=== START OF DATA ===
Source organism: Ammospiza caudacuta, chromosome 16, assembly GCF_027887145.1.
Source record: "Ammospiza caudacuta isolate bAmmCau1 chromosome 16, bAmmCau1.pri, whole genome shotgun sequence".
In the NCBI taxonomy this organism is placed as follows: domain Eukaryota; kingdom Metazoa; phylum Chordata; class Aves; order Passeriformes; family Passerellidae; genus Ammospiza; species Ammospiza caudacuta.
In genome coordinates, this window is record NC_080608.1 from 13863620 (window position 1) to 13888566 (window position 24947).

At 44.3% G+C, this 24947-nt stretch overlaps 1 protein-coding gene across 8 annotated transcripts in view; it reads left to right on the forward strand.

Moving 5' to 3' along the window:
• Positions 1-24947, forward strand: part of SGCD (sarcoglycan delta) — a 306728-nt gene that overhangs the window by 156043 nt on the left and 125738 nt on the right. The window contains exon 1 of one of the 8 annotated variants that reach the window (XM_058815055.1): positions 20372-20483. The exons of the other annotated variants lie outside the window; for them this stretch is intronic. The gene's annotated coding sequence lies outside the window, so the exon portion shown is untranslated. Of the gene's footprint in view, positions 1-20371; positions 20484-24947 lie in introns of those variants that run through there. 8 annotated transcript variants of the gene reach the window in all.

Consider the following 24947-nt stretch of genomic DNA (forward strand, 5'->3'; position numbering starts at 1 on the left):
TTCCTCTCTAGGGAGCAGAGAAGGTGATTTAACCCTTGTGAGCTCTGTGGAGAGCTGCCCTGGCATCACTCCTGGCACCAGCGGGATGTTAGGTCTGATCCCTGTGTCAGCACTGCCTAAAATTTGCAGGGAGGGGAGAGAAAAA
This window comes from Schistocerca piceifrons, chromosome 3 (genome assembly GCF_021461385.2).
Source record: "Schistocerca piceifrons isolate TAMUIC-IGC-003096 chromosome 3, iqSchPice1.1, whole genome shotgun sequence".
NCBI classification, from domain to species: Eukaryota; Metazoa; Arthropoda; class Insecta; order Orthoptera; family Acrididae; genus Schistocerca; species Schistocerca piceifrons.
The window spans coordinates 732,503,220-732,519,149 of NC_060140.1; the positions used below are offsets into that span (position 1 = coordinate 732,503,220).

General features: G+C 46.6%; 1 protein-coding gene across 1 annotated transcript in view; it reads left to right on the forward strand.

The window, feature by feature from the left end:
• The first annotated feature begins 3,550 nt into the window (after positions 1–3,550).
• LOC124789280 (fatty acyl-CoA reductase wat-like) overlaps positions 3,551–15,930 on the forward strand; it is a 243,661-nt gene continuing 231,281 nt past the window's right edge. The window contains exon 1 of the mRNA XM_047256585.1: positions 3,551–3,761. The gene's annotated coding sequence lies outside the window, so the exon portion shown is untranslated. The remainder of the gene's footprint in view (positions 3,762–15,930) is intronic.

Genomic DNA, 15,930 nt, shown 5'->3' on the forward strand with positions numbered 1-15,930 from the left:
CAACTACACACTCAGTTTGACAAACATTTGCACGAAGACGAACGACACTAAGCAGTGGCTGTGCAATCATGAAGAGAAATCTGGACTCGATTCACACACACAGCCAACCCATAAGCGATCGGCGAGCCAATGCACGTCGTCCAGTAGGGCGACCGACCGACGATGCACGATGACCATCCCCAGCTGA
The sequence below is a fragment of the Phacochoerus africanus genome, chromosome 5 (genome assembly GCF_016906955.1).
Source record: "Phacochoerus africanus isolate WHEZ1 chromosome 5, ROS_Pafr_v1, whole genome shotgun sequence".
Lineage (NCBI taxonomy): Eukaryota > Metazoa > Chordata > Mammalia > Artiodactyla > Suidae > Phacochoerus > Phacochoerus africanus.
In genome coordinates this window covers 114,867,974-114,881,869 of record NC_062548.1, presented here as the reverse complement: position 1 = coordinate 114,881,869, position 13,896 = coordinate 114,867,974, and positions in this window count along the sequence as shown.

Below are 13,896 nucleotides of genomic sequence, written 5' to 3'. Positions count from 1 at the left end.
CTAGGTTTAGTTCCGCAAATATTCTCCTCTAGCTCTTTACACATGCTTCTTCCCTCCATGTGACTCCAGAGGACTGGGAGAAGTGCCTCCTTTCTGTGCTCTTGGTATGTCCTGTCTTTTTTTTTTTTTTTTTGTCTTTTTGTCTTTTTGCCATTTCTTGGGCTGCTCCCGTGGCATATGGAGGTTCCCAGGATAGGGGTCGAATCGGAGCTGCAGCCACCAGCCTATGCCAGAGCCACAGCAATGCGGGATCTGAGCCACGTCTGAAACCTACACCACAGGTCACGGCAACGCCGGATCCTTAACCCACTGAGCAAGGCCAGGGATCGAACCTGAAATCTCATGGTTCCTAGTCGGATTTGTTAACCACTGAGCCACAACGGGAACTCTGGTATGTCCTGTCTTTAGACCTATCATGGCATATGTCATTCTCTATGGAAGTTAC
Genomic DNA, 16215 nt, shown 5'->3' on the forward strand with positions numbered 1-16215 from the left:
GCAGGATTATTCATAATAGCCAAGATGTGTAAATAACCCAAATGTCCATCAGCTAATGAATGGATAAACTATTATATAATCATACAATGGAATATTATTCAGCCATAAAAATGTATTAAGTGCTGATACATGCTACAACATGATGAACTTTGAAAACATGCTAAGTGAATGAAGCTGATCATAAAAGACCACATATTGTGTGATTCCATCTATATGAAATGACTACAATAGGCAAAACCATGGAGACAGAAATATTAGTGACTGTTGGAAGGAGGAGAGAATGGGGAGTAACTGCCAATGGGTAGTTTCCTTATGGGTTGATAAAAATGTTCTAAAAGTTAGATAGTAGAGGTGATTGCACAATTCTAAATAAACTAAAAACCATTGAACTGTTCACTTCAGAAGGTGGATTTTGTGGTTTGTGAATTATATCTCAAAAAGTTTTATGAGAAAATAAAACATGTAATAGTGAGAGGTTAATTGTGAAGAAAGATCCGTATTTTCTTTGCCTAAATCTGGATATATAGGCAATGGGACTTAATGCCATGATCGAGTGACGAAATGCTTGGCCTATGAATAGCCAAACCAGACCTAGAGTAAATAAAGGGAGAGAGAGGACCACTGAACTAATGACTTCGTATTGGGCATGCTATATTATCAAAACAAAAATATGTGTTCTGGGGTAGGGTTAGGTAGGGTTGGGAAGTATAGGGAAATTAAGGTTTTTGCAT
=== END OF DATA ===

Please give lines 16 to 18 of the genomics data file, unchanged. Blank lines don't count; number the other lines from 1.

• The first annotated feature begins 3,550 nt into the window (after positions 1–3,550).
• LOC124789280 (fatty acyl-CoA reductase wat-like) overlaps positions 3,551–15,930 on the forward strand; it is a 243,661-nt gene continuing 231,281 nt past the window's right edge. The window contains exon 1 of the mRNA XM_047256585.1: positions 3,551–3,761. The gene's annotated coding sequence lies outside the window, so the exon portion shown is untranslated. The remainder of the gene's footprint in view (positions 3,762–15,930) is intronic.

Genomic DNA, 15,930 nt, shown 5'->3' on the forward strand with positions numbered 1-15,930 from the left: